By Vasilis Vasilas
The longevity of successful shops plays an important role in their local area; over the passing of decades, these shop- owners provide such a great service and product that customers can rely on them and a special bond subsequently develops between the shop-owners and customers.
Over time, people believe these long-running shops seem to have always been there; these shops act as safety nets to our memories and sense of belonging because we can always depend on them being there to provide their service. Even when people may move out of the area, they will still return to their beloved shops of their former place because of that special bond that developed over the years (with these shops).
One shop that is definitely a hidden gem in our community is Kostas Anagnostou’s “Con’s Handmade Shoes” situated in the quiet, inner-city suburb of Hurlstone Park.
Once upon a time, people would visit shoemakers and ask for shoes to be made up, just as people used to go to tailors to get clothing made up. And then, you visited the same shoemaker to repair your shoes.
For Greeks, the shoemaker was important in both rural and urban settings; every village had at least one shoemaker so it was custom to have your shoes made up by the local shoe maker. This custom was extended to Australia when the Greek migrants came here; there were several Greek shoemakers across Sydney and especially in suburbs where they settled.
As a shoemaker, Kosta represents the end of an era of local shoemakers- a unique trade that is dying out as the younger generations are not interested in the delicate and long- processes of shoe- making. In our highly- disposable society, people opt to throw away their shoes and buy new ones, rather than repair them.
What immediately impresses you as soon as you enter “Con’s Handmade Shoes” is that it is workshop of a shop; this is the distinctive setting of a master- craftsman at work. There are sheets of leather hanging from shelves and dozens of wooden feet frames lining shelves. It is a like museum of a bygone era! It really captures what these workshops look like and what they are about. And maintaining the shop like this has made Kosta a fascinating figure of history as so many feature articles have already been written about him. Kosta ’s story was also featured in my book, “Beyond the Shop Windows and Counters”.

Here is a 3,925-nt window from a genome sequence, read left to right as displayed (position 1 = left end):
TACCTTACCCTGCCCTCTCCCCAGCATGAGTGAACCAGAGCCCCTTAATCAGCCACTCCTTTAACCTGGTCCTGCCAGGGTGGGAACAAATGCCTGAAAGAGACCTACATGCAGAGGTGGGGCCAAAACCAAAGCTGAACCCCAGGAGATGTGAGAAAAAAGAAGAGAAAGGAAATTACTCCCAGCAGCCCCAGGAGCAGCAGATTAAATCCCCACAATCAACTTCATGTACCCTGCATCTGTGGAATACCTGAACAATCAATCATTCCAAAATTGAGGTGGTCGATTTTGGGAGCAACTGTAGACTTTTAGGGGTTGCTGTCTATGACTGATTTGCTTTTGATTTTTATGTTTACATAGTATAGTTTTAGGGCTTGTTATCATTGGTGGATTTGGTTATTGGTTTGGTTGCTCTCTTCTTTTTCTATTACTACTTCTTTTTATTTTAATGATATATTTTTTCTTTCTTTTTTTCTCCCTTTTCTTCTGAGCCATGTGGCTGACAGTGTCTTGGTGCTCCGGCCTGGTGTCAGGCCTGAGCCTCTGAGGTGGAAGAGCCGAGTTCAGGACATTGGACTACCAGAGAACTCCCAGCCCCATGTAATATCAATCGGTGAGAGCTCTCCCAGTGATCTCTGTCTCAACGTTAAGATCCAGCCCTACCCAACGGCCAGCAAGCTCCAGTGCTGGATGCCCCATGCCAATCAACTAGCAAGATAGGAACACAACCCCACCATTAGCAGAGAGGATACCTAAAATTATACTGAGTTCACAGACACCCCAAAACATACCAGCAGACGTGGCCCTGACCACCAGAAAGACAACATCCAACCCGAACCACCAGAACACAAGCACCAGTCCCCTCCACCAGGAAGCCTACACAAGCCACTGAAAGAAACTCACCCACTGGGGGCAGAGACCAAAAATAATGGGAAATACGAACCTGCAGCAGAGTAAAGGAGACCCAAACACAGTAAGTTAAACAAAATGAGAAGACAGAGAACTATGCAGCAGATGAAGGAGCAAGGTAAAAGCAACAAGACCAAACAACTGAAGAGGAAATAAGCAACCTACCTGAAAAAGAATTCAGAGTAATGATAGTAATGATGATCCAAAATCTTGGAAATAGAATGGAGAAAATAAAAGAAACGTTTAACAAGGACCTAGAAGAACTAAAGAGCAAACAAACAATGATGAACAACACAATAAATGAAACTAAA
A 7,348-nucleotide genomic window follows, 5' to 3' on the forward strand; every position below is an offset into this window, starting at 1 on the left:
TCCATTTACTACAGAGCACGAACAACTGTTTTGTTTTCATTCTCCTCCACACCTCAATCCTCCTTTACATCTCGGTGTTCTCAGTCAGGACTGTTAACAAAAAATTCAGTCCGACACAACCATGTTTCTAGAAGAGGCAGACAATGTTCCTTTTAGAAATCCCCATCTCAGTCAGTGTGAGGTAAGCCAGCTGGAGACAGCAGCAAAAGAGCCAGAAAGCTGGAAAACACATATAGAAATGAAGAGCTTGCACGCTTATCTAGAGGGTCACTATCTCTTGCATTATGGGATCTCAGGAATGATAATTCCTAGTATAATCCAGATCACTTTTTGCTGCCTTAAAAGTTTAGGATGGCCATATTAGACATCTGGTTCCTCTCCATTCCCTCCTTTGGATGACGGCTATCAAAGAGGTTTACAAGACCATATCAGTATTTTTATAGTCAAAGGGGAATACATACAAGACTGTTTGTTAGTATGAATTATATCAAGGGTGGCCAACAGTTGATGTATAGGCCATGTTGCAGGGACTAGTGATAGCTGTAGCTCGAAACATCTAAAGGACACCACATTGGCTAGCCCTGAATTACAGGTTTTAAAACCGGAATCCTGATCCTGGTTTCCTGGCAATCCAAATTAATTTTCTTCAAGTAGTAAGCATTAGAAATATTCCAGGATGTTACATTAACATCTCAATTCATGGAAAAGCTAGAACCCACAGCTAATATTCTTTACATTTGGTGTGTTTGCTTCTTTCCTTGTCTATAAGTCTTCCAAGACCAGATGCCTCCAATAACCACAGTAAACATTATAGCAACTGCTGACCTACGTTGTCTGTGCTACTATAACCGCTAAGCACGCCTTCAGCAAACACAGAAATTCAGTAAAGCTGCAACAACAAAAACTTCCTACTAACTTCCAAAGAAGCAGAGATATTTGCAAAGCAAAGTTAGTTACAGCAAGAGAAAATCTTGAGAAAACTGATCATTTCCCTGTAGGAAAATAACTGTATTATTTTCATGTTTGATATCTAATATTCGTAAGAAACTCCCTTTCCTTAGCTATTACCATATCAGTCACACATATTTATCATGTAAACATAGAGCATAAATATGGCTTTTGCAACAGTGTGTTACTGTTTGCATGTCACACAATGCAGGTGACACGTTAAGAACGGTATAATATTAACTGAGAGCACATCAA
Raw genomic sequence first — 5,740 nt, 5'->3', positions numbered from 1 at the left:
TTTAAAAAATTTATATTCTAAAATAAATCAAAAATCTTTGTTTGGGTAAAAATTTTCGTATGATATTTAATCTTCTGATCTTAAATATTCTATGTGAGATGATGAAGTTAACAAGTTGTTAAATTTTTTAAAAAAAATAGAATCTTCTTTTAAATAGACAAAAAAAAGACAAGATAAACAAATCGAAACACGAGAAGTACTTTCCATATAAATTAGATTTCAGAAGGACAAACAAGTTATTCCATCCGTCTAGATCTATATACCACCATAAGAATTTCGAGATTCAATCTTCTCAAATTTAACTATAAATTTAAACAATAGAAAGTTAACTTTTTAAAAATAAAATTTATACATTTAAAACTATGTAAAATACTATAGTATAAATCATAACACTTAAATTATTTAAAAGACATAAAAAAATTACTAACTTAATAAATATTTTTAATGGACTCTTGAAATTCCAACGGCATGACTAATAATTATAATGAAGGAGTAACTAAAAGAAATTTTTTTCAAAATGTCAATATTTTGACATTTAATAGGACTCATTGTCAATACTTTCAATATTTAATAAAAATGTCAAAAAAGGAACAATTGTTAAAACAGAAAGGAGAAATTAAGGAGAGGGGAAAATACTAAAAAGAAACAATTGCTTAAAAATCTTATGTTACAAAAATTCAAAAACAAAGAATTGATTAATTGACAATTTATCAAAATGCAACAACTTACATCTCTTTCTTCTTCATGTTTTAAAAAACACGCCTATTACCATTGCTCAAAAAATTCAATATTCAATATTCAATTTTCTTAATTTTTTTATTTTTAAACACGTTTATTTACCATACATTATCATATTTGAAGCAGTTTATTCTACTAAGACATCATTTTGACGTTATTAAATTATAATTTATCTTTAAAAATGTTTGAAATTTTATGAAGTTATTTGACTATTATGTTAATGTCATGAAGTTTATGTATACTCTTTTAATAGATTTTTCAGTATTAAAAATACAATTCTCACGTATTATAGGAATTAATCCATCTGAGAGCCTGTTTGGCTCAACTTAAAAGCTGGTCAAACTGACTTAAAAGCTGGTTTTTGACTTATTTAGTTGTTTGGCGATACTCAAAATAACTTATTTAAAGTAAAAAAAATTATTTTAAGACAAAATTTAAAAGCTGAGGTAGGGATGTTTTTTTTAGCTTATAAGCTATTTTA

But what truly impresses you is the master- craftsman at work; he has a lifetime of knowledge, expertise and experience behind his highly- skilled work.
Asking how about his work, he has serviced former- servicemen with special shoes, making orthopaedic shoes for NSW Police, the Royal Australian Air Force and children at Westmead Children’s Hospital. He would receive orders from the Sydney Opera House to upgrade their wardrobes. He was even asked to make Wonder Woman’s boots for Movie World, Sunshine Coast! As Kosta says, ‘No job was difficult for me!’ and recounts one female customer who requested boots all the way up her legs- and she was very pleased with his work.
It was high quality work that drew attention from professionals; he made shoes for barristers, lawyers, accountants etc working in the Sydney CBD. So impressive was his work that the famous Polish shoe- makers, the Perkal brothers, would do a weekly drop-off of their own work for Kosta to make up for them.
These days, Kosta works at his own pace and does only over-the-counter work- the Greek radio continually plays in the background as he works away. He is saddened that there are no young shoemakers coming through to make this unique trade alive.
What I love about “Con’s Handmade Shoes” is Kosta himself; with more than forty- five years in Hurlstone Park, he has such a welcoming personality that locals just love having him around as he is always open for a chat. Kosta reassuringly says he will continue working his shop for as long as he can; when he eventually stops, we will lose a master craftsman in the process.
“Con’s Handmade Shoes” highlights the diversity of Sydney’s Greek businesses; so many Greek migrants arrived here with skills and they established businesses such as shoemakers, tailors, dressmakers, barbers and hairdressers- they continued to use their skills in Australia. They are a precious reminder of what the Greek community was in its heyday with so many of these shops servicing it. Kosta is part of our history; and after forty- seven years, he is part of our lives.
As a humorous aside, it was hilarious the way Kosta corrected me when I called him a shoe- repairer, ‘No, Vasili, I am a shoe maker…’ You are wonderful to us, Kosta!
Follow Vasili’s Taxidi through Marrickville next Friday online and in print…